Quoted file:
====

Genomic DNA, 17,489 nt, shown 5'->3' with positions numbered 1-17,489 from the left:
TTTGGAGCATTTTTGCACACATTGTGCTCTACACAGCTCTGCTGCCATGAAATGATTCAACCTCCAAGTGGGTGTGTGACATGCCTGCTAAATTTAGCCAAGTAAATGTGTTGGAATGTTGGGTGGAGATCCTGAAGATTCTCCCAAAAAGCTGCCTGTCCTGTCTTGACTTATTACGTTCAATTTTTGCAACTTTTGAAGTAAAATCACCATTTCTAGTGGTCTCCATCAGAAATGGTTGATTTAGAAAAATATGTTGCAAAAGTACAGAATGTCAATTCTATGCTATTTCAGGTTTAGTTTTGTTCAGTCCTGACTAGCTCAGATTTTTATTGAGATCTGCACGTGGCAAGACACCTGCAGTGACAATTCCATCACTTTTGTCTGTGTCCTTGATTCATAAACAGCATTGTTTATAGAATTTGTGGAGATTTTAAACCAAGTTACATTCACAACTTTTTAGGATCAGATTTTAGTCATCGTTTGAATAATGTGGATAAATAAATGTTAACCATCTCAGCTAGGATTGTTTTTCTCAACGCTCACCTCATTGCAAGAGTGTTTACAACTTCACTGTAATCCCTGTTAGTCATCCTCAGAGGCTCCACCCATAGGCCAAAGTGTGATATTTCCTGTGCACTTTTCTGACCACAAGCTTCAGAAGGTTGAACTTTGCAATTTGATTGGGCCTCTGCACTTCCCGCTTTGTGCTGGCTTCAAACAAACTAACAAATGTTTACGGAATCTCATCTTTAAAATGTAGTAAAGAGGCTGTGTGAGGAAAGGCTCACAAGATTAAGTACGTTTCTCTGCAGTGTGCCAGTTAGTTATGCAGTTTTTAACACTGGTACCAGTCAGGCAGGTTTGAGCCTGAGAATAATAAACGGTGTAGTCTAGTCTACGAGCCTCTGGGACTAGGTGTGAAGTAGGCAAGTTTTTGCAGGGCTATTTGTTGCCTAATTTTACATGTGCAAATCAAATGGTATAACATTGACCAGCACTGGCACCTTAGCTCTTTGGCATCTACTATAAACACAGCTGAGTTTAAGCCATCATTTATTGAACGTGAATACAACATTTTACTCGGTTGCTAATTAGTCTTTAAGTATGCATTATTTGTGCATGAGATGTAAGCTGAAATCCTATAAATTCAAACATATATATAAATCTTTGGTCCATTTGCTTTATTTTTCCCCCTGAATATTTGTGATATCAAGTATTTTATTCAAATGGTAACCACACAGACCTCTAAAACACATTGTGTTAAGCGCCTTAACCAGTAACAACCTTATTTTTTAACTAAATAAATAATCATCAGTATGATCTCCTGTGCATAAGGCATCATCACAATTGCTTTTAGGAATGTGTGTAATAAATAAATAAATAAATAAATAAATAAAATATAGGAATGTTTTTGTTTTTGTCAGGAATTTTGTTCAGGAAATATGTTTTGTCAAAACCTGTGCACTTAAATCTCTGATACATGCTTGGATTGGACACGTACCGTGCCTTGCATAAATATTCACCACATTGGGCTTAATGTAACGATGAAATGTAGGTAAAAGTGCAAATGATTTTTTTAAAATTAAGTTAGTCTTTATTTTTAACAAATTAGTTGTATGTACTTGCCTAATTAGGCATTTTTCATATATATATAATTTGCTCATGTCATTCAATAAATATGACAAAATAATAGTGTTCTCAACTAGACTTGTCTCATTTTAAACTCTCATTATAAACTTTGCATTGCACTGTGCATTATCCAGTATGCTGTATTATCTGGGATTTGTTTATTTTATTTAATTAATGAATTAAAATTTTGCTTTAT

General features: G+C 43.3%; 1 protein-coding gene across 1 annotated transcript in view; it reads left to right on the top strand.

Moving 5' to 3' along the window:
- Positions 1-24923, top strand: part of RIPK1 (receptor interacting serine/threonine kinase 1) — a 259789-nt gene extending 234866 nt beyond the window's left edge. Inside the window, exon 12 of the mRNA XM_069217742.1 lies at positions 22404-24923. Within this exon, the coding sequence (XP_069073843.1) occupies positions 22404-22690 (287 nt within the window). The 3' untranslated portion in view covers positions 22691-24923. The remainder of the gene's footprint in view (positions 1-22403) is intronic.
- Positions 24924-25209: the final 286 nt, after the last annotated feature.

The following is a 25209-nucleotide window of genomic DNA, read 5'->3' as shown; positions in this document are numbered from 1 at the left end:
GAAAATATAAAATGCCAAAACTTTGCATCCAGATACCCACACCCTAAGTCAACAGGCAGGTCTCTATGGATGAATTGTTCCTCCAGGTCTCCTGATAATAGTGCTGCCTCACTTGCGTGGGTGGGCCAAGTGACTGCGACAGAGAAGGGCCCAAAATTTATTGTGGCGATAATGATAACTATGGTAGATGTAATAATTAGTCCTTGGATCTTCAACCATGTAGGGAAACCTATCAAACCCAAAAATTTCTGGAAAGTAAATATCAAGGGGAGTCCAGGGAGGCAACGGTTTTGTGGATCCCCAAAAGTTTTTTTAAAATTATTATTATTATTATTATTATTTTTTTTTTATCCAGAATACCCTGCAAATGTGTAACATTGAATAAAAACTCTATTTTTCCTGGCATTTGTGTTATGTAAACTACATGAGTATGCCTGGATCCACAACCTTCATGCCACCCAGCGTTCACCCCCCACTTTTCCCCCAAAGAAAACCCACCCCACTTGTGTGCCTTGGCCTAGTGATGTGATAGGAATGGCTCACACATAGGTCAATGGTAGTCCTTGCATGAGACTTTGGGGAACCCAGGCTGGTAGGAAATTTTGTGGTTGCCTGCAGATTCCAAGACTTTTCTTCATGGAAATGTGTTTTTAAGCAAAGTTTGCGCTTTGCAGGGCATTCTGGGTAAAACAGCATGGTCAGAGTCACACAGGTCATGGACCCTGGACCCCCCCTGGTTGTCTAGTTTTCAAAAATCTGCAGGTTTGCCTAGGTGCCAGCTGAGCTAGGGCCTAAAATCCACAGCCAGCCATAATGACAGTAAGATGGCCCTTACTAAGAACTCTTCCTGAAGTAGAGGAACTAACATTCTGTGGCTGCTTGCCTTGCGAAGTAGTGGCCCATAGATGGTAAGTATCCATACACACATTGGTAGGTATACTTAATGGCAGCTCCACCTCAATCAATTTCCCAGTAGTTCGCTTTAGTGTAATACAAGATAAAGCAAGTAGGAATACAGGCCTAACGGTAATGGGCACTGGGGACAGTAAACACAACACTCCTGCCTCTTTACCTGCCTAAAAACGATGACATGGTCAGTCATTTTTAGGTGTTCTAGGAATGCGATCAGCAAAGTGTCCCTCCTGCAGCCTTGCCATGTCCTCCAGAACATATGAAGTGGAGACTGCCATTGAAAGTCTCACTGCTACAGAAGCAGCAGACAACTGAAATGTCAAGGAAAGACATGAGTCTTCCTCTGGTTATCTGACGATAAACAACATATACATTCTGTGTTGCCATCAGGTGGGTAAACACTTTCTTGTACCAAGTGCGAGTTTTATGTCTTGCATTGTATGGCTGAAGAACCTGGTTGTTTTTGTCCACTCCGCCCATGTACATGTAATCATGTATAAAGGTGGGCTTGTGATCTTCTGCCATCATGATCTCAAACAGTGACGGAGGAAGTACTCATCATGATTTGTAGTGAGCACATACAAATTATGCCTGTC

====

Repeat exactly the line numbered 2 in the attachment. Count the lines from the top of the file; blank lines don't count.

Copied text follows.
TTTGGAGCATTTTTGCACACATTGTGCTCTACACAGCTCTGCTGCCATGAAATGATTCAACCTCCAAGTGGGTGTGTGACATGCCTGCTAAATTTAGCCAAGTAAATGTGTTGGAATGTTGGGTGGAGATCCTGAAGATTCTCCCAAAAAGCTGCCTGTCCTGTCTTGACTTATTACGTTCAATTTTTGCAACTTTTGAAGTAAAATCACCATTTCTAGTGGTCTCCATCAGAAATGGTTGATTTAGAAAAATATGTTGCAAAAGTACAGAATGTCAATTCTATGCTATTTCAGGTTTAGTTTTGTTCAGTCCTGACTAGCTCAGATTTTTATTGAGATCTGCACGTGGCAAGACACCTGCAGTGACAATTCCATCACTTTTGTCTGTGTCCTTGATTCATAAACAGCATTGTTTATAGAATTTGTGGAGATTTTAAACCAAGTTACATTCACAACTTTTTAGGATCAGATTTTAGTCATCGTTTGAATAATGTGGATAAATAAATGTTAACCATCTCAGCTAGGATTGTTTTTCTCAACGCTCACCTCATTGCAAGAGTGTTTACAACTTCACTGTAATCCCTGTTAGTCATCCTCAGAGGCTCCACCCATAGGCCAAAGTGTGATATTTCCTGTGCACTTTTCTGACCACAAGCTTCAGAAGGTTGAACTTTGCAATTTGATTGGGCCTCTGCACTTCCCGCTTTGTGCTGGCTTCAAACAAACTAACAAATGTTTACGGAATCTCATCTTTAAAATGTAGTAAAGAGGCTGTGTGAGGAAAGGCTCACAAGATTAAGTACGTTTCTCTGCAGTGTGCCAGTTAGTTATGCAGTTTTTAACACTGGTACCAGTCAGGCAGGTTTGAGCCTGAGAATAATAAACGGTGTAGTCTAGTCTACGAGCCTCTGGGACTAGGTGTGAAGTAGGCAAGTTTTTGCAGGGCTATTTGTTGCCTAATTTTACATGTGCAAATCAAATGGTATAACATTGACCAGCACTGGCACCTTAGCTCTTTGGCATCTACTATAAACACAGCTGAGTTTAAGCCATCATTTATTGAACGTGAATACAACATTTTACTCGGTTGCTAATTAGTCTTTAAGTATGCATTATTTGTGCATGAGATGTAAGCTGAAATCCTATAAATTCAAACATATATATAAATCTTTGGTCCATTTGCTTTATTTTTCCCCCTGAATATTTGTGATATCAAGTATTTTATTCAAATGGTAACCACACAGACCTCTAAAACACATTGTGTTAAGCGCCTTAACCAGTAACAACCTTATTTTTTAACTAAATAAATAATCATCAGTATGATCTCCTGTGCATAAGGCATCATCACAATTGCTTTTAGGAATGTGTGTAATAAATAAATAAATAAATAAATAAATAAAATATAGGAATGTTTTTGTTTTTGTCAGGAATTTTGTTCAGGAAATATGTTTTGTCAAAACCTGTGCACTTAAATCTCTGATACATGCTTGGATTGGACACGTACCGTGCCTTGCATAAATATTCACCACATTGGGCTTAATGTAACGATGAAATGTAGGTAAAAGTGCAAATGATTTTTTTAAAATTAAGTTAGTCTTTATTTTTAACAAATTAGTTGTATGTACTTGCCTAATTAGGCATTTTTCATATATATATAATTTGCTCATGTCATTCAATAAATATGACAAAATAATAGTGTTCTCAACTAGACTTGTCTCATTTTAAACTCTCATTATAAACTTTGCATTGCACTGTGCATTATCCAGTATGCTGTATTATCTGGGATTTGTTTATTTTATTTAATTAATGAATTAAAATTTTGCTTTAT